Ballot comes ahead of crucial annual conference for Keir Starmer
The vote came in response to a reorganisation announced by Labour’s general secretary David Evans le mois dernier, which will slash 90 jobs from the party organisation in response to a cash crisis.
Applications for a voluntary severance scheme closed on Tuesday and there are fears of compulsory redundancies if insufficient volunteers have come forward.
In an indicative ballot of party staff who are members of the Unite ou alors GMB unions, certains 75 per cent voted in favour of industrial action if faced with compulsory redundancies. Turnout was 80 per cent of the unions’ membership in the party.
Unite regional officer Matt Smith said: “Labour will be meeting with Unite and the GMB this Friday and both unions are hopeful that a way forward can be found that avoids any compulsory redundancies or resultant industrial action.”
The row comes ahead of a crucial annual conference for Starmer later this month in Brighton.
In his first major in-person address to the party since being elected last year, Sir Keir will try to shake off accusations that he lacks direction by setting out more details of his vision for the country.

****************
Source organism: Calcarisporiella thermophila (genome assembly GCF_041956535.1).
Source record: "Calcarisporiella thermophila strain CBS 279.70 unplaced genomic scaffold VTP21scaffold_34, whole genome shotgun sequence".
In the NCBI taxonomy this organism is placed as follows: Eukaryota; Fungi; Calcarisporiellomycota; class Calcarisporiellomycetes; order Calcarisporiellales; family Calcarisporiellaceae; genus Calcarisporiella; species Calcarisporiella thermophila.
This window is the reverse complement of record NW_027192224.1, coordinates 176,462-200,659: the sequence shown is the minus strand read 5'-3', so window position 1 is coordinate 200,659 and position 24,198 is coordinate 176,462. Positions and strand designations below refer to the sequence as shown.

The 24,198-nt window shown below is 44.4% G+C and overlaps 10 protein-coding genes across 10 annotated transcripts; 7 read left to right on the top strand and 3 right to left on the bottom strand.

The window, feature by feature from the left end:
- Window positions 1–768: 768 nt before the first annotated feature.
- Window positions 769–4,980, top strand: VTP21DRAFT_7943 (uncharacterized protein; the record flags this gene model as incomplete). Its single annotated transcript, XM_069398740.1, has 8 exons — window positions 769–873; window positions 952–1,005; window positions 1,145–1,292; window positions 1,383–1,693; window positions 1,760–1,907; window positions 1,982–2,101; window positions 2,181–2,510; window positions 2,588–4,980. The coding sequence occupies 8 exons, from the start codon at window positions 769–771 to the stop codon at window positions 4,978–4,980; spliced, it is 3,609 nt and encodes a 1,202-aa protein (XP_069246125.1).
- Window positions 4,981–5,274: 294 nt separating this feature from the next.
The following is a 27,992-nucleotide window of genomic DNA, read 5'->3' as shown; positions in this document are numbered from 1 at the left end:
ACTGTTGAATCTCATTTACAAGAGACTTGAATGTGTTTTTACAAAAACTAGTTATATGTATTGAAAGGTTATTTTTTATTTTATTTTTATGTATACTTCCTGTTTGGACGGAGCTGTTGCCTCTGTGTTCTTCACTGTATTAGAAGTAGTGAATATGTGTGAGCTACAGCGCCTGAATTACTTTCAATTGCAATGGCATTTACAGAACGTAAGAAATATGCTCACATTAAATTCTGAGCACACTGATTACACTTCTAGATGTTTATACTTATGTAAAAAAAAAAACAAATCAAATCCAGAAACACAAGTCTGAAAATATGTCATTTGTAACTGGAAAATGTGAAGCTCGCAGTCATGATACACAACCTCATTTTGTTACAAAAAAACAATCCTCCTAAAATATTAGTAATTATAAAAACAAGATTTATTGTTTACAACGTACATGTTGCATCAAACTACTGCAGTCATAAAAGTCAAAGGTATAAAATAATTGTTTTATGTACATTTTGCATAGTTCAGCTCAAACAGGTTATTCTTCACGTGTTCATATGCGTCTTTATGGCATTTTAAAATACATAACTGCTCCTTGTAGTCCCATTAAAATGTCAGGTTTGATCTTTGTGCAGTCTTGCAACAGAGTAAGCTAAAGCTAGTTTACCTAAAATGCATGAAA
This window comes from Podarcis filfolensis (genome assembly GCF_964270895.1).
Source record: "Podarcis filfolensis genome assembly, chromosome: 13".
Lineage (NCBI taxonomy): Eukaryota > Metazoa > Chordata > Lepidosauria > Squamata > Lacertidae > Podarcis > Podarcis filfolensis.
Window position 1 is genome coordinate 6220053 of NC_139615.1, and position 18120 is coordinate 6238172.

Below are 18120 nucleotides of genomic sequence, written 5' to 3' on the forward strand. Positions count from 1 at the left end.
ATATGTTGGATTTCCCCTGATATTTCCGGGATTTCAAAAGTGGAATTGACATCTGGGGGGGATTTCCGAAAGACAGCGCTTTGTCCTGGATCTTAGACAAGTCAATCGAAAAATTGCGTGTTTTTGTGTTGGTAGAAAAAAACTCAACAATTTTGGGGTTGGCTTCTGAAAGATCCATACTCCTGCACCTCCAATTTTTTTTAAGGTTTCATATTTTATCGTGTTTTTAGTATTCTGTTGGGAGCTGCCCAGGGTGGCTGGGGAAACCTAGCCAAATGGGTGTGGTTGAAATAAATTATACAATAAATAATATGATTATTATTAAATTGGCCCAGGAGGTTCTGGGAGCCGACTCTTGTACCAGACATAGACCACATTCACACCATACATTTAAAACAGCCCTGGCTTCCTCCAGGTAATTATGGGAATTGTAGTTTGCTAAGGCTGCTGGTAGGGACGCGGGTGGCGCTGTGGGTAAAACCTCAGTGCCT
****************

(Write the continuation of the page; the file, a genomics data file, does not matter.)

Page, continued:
But he is likely to clash with supporters of predecessor Jérémy Corbyn who blame him for the precipitous decline in membership numbers which has left the party strapped for cash.
And the new general secretary faces a potentially bruising bid to put his appointment to a ballot, with left-wing group Momentum urging supporters to back a motion to make his post a directly elected position.
Mr Evans previously served as assistant general secretary under Tony Blair, sparking accusations from Corbyn supporters that his appointment is part of a plan to drag Labour into the centre ground.
Under the banner Organise to Win, he has told staff that the party is adopting a new, slimmed-down structure, designed to produce “winning, voter-centric policies” rather than lecturing voters on what they should think.
Labour’s finances have also been hit by a number of pay-outs over anti-Semitism allegations dating back to the Corbyn era, while largest funder Unite is conducting a review of its donations to the party.